Masada tells the story of a group of Jewish zealots who lived in this fortress for two years after Jerusalem fell to Rome. One night, Rome finally stormed the fortress and the men knew they were going to die. Rather than be slaves of Rome, they slew their women and children, drew lights to slay each other and the last man fell on his sword, because the Jewish religion forbids suicide. However gruesome this story is, it tells of the Jewish resilience to fight oppression and resist ever being in bondage again.

The Temple Mount is the highest point in Jerusalem and the most important religious site for Jews, Christians and Muslims. It is the place at which both Jewish temples were built and destroyed, and houses the third holiest Muslim site: the Dome of the Rock, where they believe Abraham was to sacrifice his son and God spared him, and the Al Asqa Mosque. This is what much of the fighting is over in Jerusalem today. I remember walking down to the Wailing Wall and praying with the Jews. Afterward, I stood next to a student and with tears in his eyes he said to me, “This is all they want to do,” referring to the praying Jews.

It is very moving, because today the Jews have to be escorted up to the site of the Temple Mount, which is controlled by Muslims. While we were up there some Jews were waiting to visit, but a group of Muslims came and screamed at them, spitting and throwing rocks. Needless to say, the class was shocked, but Ronny said this is common. This is not to paint a bad picture of Muslims, I met a lot of pleasant Muslims, Jews, Christians and Armenians in the Holy City.

However, I hope to discredit reports that say the Muslims are the ones oppressed when Jews can’t even go to their holy site safely and Christians are fleeing the country by the thousands because of oppression in their Muslim dominated communities. The third site we visited was the Holocaust Museum. This was understandably the most moving of all the sites we visited and told the final story of why the Jews were there. I don’t have room to tell my whole story here. I only want to try to convey what I know to be true. I detest crimes against humanity and I hate war and conflict. I am neither against the Jews or Palestinians, I am in favor of peace in the region. I pray the two groups can learn to live together, pray together and learn together — the same prayer I pray for the rest of the world.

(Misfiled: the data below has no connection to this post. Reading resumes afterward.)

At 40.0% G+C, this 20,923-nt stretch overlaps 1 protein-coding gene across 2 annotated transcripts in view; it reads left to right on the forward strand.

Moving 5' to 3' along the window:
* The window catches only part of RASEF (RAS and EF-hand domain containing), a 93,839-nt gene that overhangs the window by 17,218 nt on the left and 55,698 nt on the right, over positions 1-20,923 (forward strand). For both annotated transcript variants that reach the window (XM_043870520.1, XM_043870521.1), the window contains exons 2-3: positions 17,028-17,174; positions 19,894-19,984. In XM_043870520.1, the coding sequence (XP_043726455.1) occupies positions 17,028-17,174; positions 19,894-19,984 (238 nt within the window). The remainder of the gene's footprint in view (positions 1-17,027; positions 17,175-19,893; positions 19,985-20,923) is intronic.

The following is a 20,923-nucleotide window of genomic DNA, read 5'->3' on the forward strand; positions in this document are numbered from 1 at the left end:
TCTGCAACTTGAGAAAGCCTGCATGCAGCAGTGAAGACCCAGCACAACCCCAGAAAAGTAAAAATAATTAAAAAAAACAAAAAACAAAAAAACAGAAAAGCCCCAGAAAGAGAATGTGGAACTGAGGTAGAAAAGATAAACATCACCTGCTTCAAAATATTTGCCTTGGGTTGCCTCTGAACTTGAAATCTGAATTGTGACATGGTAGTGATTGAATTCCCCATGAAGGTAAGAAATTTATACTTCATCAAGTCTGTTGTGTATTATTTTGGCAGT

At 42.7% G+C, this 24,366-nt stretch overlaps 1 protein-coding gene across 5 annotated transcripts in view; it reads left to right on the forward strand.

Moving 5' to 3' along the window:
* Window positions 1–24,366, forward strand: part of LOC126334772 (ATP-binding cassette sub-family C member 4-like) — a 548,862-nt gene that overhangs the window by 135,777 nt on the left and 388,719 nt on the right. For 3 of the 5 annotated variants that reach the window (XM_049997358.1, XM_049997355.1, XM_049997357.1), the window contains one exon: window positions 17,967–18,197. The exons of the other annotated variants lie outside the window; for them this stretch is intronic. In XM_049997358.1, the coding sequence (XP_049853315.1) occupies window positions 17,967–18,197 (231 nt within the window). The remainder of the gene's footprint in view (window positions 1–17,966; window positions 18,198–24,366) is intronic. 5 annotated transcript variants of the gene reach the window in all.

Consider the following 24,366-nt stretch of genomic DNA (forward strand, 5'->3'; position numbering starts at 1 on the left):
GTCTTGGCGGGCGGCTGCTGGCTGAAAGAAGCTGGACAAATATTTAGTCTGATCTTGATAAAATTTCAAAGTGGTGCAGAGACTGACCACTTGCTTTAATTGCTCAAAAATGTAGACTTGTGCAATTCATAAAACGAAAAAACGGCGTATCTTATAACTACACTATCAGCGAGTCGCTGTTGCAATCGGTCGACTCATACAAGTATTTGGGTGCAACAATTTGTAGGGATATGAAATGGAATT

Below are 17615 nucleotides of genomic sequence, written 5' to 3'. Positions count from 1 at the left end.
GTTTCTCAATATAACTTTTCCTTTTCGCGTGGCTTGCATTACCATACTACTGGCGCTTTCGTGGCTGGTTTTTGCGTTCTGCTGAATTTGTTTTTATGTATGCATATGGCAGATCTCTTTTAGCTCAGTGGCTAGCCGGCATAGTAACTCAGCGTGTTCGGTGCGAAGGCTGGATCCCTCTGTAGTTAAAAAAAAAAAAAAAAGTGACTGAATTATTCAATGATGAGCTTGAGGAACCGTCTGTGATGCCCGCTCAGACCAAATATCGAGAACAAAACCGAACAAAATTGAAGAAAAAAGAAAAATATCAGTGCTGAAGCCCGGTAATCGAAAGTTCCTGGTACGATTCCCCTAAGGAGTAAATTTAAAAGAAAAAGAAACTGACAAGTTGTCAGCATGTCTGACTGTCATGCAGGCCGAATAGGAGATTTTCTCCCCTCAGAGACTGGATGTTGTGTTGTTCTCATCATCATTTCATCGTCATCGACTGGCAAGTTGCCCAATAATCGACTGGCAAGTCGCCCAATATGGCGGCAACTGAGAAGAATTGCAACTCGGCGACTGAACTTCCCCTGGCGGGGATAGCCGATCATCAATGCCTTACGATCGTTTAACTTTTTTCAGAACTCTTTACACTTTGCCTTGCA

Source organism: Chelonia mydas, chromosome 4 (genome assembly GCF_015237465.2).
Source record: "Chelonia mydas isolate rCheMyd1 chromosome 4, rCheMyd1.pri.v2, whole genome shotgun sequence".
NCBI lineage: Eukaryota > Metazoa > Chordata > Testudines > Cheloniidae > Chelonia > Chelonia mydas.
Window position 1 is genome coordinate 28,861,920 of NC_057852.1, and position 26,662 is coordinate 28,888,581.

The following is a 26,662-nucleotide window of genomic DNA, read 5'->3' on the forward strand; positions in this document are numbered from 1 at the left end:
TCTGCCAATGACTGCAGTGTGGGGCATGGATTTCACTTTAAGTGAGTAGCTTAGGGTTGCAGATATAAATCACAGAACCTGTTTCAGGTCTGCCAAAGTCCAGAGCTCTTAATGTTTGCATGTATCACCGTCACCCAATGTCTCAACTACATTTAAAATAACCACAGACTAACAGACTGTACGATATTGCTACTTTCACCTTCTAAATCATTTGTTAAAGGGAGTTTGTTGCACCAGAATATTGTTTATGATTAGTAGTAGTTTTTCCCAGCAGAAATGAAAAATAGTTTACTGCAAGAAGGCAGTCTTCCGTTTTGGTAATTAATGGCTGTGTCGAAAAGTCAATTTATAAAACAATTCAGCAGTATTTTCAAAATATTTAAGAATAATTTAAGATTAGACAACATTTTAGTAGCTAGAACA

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  1. First off I’d like to say that it takes guts to go to such a place that is getting so much attention for reasons such as attacks; so props to the students that went on this trip. The Middle East is such a beautiful place, and the fact that this article mentions it, makes me want to visit for myself. I was actually surprised that the students on this trip felt “safe”. Honestly I probably would have constantly been looking over my shoulder. In the article, the writer said that crimes have been committed on both sides. I like that she points that out because we so often only hear one side of the story and our thoughts, opinions, and emotions become prejudice as well as one-sided.

    I think its interesting and important to study abroad. These students got a chance to witness life in other peoples shoes. And to go to a place Americans consider “dangerous” takes a lot of courage.

    But even in America we have our own “wars”. The writer said that war is never simple. I agree, war is complicated. But war is not only fighting for oil, or religion, or land. I think we have to realize that we live in a world of war. In America we have our own small wars going on. We still have these wars on race and ethnicity, sexuality, GLBT’s, and much more. But the world is getting better, not worst. We as a nation have come a long way. It seems bad, and it is, especially what is going on in the Middle East. Thats scary, the suicide bombings and terrorism attacks. But every thing will soon die down… Hopefully.